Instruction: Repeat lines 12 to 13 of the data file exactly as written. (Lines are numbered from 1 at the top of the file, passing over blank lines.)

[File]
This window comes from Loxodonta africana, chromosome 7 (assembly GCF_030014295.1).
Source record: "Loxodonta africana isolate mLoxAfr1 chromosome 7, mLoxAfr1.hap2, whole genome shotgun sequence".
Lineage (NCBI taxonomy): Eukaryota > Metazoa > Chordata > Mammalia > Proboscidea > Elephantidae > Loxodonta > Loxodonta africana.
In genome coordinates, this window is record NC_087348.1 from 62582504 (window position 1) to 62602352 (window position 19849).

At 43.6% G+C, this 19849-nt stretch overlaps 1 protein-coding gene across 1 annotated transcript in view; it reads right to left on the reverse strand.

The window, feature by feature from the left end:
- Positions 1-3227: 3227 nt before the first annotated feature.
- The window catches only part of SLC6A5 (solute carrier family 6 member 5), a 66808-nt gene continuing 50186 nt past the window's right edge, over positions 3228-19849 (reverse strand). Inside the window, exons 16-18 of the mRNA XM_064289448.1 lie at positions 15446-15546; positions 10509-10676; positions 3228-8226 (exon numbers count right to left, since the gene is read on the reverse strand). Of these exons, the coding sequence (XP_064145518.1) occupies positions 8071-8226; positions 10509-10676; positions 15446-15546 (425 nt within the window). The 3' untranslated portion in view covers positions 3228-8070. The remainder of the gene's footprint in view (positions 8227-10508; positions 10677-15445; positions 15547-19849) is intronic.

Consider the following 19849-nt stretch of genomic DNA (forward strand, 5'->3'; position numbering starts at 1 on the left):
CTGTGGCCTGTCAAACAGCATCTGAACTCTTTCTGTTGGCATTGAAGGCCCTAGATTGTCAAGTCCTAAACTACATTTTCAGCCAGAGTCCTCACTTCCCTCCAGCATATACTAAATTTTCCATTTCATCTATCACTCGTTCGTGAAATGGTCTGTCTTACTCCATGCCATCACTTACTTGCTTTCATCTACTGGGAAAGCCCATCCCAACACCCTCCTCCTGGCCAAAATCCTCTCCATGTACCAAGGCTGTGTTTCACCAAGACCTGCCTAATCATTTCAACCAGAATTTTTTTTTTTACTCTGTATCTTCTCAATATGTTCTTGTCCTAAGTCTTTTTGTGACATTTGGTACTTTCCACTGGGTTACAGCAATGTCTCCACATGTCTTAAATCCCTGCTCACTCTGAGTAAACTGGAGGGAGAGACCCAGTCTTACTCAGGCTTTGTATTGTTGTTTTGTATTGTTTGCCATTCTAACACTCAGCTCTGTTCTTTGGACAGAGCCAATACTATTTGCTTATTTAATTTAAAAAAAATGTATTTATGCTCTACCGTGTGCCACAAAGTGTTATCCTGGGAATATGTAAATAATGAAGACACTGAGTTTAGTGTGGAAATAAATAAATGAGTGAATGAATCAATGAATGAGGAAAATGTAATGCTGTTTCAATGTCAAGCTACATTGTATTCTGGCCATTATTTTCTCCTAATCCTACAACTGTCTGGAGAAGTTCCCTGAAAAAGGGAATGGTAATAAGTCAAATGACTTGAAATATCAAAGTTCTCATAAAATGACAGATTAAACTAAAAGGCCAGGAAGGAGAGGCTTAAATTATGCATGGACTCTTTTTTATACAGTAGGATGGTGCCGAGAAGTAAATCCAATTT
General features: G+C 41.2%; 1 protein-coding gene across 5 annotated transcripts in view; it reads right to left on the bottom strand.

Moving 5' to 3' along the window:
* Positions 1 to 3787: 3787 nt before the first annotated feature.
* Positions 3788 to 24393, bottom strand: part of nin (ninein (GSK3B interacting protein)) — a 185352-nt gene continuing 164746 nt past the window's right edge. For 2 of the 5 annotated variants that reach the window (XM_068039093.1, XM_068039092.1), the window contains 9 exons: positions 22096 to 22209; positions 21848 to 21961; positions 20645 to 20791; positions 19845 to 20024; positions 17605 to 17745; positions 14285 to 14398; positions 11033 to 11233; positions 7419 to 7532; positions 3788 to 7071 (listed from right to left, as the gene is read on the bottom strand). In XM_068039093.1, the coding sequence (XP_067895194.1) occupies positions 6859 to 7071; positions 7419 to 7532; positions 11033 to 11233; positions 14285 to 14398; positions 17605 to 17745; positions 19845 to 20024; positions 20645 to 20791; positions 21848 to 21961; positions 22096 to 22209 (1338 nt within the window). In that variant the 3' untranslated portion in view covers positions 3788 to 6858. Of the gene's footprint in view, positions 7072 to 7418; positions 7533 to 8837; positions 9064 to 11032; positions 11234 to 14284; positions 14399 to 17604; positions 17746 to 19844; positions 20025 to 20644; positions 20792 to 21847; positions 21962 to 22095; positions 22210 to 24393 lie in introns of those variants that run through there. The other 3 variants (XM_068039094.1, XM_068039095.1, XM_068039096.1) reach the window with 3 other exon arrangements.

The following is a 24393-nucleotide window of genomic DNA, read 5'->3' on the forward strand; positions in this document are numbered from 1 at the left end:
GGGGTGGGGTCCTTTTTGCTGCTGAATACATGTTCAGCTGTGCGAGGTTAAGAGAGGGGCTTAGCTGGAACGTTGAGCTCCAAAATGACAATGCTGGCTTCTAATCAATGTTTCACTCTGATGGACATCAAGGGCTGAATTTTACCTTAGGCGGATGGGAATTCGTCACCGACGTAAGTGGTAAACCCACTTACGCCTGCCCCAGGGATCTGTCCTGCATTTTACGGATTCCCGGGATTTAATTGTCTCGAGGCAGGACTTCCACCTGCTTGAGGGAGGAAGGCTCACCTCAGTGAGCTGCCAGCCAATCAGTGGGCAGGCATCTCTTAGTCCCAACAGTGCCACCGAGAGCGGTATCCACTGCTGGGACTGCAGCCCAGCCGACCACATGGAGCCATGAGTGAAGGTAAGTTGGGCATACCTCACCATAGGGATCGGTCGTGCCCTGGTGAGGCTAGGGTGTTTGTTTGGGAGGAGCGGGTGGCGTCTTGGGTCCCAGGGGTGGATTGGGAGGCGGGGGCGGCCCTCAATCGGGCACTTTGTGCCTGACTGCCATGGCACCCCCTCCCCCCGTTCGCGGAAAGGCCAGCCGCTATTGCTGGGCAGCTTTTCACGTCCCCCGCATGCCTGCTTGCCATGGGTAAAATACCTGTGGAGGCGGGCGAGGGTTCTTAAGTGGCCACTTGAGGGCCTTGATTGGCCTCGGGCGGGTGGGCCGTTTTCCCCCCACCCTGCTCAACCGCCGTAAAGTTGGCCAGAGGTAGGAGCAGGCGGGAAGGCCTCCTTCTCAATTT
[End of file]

Moving 5' to 3' along the window:
* Positions 1 to 3787: 3787 nt before the first annotated feature.